“It’s (the stutter) not something that bothers or annoys me, it’s just part of my life and it will take time to get over, but I will get there,” Harrison Craig.
Fluency disorders affect both children and adults. It begins during childhood and, in some cases, lasts throughout life. The disorder is characterised by disruptions in the production of speech sounds, also called “disfluencies.” This affects co-ordination and control of speech movements. So stuttering affects the fluency of speech.
Characteristics of fluency disorders
Stuttering is characterised by primary (or core) behaviours and secondary behaviours.
Primary behaviours relating to fluency disorders include:
- Repetition of sounds, syllables, or words
- Prolongation of sounds
- Blocking of airflow or voice during speech
Secondary behaviours are learned reactions to the primary behaviours. They are also termed ‘avoidance’ behaviours. Secondary behaviours relating to fluency disorders may include:
- Interjections of sounds, syllables, or words
- Word revisions or change in words
- Hesitations in speech
- Motor movements or patterns associated with stuttering (e.g hand tapping or eye blinking)
Those who stutter often are able to produce fluent speech when speaking in a different style for example whispering, shouting or singing. (See The Voice participant Harrison Craig – he did go on to win!)
What causes stuttering?
Whilst many theories and beliefs circulate, scientific research to date indicates no definitive cause. Current research indicates that fluency disorders are most likely due to problems with the neural processing underlying the production of fluent speech. Stuttering is therefore thought to be a physical disorder, and not directly caused by psychological factors (such as nervousness or stress). However, these psychological factors can exacerbate stuttering behaviours.
Does it run in the family?
Stuttering does then to run in families, which indicates that genetic factors are involved in the cause. The precise patterns of inheritance are not yet known.
When does stuttering start?
About 5% of children go through a period of ‘normal disfluency’, which emerges when children are learning to speak in short sentences. Research indicates that of these children, approximately half will progress to fluent speech with no intervention. For other children, the stuttering behaviours may persist. It is difficult to determine which child will continue to have stuttering behaviours and which will progress to fluent speech with no treatment.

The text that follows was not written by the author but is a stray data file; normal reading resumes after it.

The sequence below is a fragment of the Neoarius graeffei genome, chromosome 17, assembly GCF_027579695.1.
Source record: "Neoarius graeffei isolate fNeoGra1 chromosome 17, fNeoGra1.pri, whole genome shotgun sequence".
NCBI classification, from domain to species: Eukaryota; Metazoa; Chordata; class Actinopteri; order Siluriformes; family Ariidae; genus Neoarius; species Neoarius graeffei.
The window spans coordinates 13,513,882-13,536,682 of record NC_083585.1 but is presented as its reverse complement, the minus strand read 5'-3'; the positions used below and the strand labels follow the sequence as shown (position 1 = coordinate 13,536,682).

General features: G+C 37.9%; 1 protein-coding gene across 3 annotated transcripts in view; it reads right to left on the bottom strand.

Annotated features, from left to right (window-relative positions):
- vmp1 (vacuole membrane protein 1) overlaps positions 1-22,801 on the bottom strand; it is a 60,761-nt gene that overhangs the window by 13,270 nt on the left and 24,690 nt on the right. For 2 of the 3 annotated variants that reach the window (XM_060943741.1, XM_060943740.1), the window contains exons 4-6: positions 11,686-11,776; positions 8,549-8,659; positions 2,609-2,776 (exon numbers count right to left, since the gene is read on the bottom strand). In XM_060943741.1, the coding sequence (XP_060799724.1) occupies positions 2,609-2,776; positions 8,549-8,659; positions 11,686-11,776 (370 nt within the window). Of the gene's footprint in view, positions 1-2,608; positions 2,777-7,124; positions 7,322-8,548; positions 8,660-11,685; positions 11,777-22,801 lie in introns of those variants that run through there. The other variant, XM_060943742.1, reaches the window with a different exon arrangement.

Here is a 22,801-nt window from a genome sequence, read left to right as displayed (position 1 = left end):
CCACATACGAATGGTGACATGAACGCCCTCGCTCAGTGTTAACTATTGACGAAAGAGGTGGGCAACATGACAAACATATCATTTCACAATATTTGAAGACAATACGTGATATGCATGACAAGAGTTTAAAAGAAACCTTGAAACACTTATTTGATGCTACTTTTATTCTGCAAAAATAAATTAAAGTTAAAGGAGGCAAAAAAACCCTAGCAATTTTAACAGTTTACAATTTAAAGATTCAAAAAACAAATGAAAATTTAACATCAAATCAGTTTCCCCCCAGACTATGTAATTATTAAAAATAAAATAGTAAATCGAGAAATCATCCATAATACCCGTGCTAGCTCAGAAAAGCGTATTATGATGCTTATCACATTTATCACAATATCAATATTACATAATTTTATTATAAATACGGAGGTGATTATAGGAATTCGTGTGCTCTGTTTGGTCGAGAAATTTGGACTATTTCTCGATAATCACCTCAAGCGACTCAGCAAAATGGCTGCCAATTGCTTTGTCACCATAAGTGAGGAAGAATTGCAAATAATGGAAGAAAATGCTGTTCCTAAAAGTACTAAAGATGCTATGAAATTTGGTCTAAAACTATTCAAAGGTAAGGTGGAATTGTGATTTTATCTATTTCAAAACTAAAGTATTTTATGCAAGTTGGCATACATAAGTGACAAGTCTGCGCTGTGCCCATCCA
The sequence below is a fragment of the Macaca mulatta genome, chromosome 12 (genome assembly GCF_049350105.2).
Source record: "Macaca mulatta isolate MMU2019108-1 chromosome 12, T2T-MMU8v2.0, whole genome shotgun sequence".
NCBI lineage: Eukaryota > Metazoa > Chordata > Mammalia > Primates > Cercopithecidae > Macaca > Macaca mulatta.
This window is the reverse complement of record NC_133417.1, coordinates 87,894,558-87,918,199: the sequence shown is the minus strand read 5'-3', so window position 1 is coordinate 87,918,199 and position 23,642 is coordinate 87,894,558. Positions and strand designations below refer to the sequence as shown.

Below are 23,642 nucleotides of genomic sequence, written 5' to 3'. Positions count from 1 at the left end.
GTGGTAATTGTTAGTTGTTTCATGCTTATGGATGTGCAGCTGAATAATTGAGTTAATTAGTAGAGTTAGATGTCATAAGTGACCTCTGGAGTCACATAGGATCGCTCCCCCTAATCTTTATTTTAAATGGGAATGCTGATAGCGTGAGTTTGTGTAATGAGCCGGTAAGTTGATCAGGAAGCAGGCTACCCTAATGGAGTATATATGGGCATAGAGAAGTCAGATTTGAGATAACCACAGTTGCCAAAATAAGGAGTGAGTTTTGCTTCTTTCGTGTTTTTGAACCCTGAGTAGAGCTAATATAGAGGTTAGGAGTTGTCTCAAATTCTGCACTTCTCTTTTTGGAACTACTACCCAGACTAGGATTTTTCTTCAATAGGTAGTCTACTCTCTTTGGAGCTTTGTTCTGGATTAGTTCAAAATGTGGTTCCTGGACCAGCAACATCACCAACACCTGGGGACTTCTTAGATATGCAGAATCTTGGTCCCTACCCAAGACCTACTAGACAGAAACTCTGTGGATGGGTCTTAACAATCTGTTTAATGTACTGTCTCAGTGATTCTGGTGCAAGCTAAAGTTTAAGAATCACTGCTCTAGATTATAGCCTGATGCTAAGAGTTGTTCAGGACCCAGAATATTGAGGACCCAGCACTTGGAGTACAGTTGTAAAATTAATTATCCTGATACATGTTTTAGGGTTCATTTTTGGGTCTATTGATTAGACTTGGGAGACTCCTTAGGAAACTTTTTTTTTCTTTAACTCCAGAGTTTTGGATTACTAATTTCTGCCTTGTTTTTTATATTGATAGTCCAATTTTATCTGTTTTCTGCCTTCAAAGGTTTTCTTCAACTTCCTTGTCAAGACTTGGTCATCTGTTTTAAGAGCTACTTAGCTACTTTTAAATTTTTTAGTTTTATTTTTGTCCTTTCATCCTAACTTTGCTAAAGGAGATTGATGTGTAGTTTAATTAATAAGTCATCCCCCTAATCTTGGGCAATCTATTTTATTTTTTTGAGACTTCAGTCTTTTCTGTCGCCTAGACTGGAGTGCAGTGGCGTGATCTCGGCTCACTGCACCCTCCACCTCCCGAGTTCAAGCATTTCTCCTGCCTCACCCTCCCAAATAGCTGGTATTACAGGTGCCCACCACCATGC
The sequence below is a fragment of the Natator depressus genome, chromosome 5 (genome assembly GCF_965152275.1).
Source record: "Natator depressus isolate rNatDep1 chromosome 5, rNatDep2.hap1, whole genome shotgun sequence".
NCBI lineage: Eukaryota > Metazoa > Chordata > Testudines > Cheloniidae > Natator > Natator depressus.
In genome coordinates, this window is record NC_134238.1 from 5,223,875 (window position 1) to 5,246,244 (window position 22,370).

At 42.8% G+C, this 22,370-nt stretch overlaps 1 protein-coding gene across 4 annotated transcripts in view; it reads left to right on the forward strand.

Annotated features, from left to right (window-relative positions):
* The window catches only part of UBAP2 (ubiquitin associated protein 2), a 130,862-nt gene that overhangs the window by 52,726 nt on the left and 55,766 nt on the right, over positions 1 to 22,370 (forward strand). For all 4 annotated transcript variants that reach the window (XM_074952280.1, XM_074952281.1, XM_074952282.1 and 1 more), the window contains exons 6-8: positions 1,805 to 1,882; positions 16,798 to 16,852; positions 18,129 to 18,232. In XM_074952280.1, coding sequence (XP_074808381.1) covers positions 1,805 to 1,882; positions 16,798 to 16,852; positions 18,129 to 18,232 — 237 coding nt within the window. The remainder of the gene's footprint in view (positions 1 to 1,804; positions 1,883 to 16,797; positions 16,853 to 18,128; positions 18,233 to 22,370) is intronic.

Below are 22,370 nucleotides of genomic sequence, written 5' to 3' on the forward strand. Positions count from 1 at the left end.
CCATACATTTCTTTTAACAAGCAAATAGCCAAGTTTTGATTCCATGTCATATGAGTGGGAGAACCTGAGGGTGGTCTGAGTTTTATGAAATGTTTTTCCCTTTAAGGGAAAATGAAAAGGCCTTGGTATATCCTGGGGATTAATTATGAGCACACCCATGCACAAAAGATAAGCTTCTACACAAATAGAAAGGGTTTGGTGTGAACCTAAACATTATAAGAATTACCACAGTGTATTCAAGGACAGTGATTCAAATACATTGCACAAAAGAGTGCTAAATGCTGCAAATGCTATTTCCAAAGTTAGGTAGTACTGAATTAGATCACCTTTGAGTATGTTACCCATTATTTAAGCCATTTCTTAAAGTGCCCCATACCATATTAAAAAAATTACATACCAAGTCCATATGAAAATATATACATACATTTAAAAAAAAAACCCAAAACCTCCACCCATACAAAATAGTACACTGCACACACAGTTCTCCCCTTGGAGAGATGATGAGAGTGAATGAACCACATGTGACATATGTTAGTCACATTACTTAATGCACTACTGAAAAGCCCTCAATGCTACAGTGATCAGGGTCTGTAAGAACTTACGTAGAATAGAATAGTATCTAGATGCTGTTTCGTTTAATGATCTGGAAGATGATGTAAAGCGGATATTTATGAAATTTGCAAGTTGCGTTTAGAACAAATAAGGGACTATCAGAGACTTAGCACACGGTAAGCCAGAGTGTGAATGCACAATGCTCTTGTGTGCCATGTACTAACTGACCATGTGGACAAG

Most children begin stuttering between the ages of two and five years. The onset of stuttering may be sudden or gradual. Stuttering can vary in its severity and impacts each individual in different ways.
Is there a treatment or cure for fluency disorders?
While there is no cure for stuttering, therapy programs (for both adults and children) are available to help manage stuttering behaviours. Therapy aims to promote fluency and speaking confidence.
A speech pathologist is trained to assess stuttering and provide intervention services. As there is no reliable way of knowing which child will have a long-term persistent stutter, it is advised that a child is assessed within 12 months of the stutter onset. There can also be waiting lists for speech pathology services, so it may be worth putting yourself or your child on the list to ensure they are seen within optimal time frames.
Results focused speech therapy in Sydney
This article was written by our speech pathologist Jenna Butterworth who is a Speech Pathology Australia member.
If you have questions about fluency disorders or need speech therapy for stuttering, contact your local doctor who will arrange for you to see a speech pathologist in Sydney. Contact us today!
For more information about fluency disorders see Jenna’s article about stuttering, Click here!